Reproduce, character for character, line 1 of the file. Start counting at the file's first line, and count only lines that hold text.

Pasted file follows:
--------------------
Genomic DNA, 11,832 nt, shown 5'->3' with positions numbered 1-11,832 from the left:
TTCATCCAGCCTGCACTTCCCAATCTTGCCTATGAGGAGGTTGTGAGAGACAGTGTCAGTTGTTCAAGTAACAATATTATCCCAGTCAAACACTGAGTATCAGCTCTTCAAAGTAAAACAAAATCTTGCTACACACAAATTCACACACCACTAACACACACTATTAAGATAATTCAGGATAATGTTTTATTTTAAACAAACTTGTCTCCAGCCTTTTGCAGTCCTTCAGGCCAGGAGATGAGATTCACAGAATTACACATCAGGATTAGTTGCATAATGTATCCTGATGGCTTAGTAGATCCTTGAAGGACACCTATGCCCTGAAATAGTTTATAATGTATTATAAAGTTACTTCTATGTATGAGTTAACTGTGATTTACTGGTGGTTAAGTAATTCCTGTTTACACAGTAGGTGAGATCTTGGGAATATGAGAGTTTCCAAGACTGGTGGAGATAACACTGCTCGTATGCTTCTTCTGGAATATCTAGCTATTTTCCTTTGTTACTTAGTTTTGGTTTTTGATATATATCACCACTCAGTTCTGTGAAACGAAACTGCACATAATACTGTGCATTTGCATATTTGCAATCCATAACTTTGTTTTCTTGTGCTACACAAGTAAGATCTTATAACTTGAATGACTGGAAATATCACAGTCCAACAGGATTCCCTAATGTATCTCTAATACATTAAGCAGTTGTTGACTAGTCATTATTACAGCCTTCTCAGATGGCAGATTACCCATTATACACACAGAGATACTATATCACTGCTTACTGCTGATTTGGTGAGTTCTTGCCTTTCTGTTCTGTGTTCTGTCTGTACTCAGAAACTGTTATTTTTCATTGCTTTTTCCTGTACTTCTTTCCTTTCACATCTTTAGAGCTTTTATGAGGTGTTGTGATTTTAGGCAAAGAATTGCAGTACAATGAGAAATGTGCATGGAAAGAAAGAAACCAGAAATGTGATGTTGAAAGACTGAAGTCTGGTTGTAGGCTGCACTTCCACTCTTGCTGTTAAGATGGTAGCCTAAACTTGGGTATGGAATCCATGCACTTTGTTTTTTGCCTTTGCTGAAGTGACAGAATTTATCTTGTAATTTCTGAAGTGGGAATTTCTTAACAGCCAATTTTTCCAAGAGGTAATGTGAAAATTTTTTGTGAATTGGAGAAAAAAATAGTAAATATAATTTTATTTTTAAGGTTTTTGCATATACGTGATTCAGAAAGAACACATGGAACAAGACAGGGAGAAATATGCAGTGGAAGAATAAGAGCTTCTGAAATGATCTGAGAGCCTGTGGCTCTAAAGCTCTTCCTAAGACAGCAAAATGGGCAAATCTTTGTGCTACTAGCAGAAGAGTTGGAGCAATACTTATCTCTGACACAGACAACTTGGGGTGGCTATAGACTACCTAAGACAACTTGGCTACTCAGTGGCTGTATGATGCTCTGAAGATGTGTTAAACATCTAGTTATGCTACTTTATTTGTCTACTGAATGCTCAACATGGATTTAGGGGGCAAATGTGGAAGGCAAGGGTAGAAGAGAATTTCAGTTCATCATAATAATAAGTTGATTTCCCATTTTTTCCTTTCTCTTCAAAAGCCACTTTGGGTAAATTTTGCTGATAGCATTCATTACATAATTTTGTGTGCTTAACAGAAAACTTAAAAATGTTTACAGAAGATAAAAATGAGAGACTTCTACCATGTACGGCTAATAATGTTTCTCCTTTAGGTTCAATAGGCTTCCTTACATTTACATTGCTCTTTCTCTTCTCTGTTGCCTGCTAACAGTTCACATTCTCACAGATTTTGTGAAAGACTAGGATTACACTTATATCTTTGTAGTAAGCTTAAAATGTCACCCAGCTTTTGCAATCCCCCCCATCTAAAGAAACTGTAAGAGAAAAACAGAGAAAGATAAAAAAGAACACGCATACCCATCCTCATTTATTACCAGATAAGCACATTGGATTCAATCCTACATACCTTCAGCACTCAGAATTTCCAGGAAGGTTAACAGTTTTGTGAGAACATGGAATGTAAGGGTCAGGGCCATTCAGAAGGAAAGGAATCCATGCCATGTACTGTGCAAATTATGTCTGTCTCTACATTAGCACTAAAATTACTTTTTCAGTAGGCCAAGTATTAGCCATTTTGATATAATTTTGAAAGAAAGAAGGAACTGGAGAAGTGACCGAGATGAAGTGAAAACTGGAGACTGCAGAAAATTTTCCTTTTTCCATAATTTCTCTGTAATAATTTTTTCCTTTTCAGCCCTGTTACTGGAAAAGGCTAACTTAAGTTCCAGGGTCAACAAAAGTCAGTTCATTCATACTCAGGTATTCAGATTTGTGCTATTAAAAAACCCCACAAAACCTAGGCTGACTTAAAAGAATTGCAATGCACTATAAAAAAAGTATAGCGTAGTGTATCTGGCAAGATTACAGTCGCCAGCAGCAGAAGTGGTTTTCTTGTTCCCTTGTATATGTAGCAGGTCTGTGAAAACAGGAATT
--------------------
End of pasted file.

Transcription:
Genomic DNA, 11,832 nt, shown 5'->3' with positions numbered 1-11,832 from the left: